Lastly, let’s talk about Football / Soccer. This is the most complicated sport on offer, as well as the one least able to be played one handed. The game features dual analogue controls for running around the pitch and manipulating the camera, while face buttons are used for actions like jumping and passing, with motion controls used to directionally aim how you’ll kick the ball.

Football also features the least clear tutorial of all sports in the collection, not explaining before your first game that there is a stamina metre, or how jump and pass controls work.

You can invert vertical and horizontal camera controls in Football, as well as set the mini map to either be static, or rotate to match the direction you are looking mid play.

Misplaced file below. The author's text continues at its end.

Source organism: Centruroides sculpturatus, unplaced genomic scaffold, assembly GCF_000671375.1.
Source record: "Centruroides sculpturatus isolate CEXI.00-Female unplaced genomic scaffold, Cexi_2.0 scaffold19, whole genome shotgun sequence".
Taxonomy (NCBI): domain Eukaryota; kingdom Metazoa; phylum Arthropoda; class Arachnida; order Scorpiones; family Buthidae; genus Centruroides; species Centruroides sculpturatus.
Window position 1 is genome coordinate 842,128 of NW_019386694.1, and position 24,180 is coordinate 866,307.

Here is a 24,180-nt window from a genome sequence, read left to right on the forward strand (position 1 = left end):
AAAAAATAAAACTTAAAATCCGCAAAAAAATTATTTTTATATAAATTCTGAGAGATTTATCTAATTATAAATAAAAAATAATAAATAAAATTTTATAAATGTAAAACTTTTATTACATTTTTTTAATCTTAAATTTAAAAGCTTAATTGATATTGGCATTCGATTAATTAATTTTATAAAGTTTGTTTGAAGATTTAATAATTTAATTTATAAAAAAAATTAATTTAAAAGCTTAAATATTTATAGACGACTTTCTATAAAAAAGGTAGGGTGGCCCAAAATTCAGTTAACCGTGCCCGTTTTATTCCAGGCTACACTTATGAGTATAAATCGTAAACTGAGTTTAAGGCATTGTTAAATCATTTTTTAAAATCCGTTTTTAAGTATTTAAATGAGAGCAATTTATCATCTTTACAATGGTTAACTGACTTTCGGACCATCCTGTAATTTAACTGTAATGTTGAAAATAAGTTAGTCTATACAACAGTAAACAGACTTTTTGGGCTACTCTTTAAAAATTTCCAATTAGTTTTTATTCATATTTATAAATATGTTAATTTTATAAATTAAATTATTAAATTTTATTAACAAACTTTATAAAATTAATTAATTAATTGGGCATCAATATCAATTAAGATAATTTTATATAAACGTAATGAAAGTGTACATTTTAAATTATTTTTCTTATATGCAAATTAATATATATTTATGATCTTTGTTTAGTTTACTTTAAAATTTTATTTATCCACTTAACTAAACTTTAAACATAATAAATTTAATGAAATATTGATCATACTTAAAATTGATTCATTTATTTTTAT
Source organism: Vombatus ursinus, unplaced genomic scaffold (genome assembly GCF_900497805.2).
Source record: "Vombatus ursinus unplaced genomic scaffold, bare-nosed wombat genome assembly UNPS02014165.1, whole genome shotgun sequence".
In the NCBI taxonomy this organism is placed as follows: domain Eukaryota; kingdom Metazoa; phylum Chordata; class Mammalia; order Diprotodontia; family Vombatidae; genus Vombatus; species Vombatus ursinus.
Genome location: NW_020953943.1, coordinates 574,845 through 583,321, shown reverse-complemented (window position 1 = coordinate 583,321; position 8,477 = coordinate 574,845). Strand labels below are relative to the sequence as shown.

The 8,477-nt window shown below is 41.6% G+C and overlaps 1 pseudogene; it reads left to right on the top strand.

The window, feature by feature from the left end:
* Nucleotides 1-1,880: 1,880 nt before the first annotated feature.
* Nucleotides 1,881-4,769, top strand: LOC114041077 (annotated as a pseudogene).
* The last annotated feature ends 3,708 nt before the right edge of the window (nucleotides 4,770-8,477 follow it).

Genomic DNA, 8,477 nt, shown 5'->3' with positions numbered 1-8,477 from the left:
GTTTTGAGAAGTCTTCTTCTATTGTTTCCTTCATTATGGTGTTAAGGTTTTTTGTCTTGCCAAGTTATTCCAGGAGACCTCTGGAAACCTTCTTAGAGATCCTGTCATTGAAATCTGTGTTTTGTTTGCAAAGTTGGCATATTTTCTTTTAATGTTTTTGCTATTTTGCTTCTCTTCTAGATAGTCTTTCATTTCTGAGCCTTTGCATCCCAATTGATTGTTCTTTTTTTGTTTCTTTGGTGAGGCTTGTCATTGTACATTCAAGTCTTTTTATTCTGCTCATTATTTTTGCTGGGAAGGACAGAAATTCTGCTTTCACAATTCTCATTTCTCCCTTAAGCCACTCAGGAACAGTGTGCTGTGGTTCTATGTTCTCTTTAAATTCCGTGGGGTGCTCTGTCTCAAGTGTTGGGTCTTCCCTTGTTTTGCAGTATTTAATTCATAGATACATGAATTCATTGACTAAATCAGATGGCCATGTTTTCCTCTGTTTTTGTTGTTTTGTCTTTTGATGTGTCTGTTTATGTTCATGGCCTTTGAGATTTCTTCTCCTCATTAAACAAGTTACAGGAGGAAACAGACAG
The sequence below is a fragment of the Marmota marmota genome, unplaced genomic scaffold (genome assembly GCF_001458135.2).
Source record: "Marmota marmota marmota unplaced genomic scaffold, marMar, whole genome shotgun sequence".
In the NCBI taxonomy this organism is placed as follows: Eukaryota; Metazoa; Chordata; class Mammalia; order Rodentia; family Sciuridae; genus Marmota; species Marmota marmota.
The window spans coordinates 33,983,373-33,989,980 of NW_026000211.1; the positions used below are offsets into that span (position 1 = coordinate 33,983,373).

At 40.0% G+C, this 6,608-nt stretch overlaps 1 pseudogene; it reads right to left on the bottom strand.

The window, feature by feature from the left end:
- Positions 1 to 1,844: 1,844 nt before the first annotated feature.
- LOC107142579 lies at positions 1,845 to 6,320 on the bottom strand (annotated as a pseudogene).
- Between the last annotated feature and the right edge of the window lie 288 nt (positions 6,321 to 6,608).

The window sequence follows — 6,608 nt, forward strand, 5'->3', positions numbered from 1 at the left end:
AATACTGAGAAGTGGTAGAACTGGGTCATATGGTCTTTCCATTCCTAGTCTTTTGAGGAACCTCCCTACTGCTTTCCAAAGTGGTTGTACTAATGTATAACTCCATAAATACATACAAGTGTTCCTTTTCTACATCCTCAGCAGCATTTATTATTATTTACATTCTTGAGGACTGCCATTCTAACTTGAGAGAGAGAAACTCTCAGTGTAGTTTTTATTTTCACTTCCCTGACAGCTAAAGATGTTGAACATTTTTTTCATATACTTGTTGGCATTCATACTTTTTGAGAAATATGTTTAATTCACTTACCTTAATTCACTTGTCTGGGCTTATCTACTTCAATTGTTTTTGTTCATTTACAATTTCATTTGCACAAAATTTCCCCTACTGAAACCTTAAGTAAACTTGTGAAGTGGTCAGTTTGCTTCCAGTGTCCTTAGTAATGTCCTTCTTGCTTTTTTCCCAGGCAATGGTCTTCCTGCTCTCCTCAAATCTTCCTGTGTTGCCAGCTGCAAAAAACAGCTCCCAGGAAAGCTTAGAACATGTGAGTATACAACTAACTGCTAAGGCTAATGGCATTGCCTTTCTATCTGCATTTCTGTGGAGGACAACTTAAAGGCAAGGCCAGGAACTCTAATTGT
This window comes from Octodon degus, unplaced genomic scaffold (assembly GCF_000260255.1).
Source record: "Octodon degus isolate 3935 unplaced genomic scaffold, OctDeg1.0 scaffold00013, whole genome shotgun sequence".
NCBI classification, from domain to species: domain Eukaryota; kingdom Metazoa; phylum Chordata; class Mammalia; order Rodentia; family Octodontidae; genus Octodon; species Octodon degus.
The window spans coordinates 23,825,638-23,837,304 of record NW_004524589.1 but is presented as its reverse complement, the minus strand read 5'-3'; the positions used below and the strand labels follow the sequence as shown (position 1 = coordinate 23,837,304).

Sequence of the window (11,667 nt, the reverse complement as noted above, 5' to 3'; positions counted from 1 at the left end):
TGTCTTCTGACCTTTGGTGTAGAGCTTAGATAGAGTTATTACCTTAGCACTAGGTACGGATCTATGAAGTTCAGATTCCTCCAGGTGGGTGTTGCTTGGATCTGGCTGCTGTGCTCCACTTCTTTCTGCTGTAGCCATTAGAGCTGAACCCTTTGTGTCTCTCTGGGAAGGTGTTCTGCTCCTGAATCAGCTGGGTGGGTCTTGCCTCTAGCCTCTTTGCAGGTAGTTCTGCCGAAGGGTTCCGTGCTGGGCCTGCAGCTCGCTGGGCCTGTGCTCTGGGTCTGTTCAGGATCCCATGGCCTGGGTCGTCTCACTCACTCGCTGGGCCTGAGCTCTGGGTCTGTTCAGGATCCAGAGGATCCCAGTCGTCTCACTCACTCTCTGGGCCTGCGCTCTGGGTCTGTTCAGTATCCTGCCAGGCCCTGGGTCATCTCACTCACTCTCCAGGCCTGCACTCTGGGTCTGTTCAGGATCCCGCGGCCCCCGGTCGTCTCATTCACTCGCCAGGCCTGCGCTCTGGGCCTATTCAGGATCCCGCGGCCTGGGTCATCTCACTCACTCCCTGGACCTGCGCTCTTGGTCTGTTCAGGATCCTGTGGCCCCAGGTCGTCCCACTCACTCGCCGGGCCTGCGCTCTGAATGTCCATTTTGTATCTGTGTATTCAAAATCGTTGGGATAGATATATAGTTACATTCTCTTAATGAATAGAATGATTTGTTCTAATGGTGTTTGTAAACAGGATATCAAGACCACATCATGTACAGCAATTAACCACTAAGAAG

Having spent some time playing through Nintendo Switch Sports, I fundamentally feel like the game is a step forward for the Nintendo Sports series in terms of accessibility, while still feeling like it falls short of what I would ideally hope for from a studio of this scale.

I am glad we have some sort of colourblind support, but tailored options for each of the most common colour blindness types is a standard we should be aiming for. Most of these games have no alternative control schemes, and there is no way to play the game without using motion controls, even for offline play with friends and family.

I am glad Nintendo is catching up to the fact that gender locking outfit pieces is needless, and that left handed people play motion controlled games too. This is a step forward, but not in any way groundbreaking when compared more broadly to other video games that are available.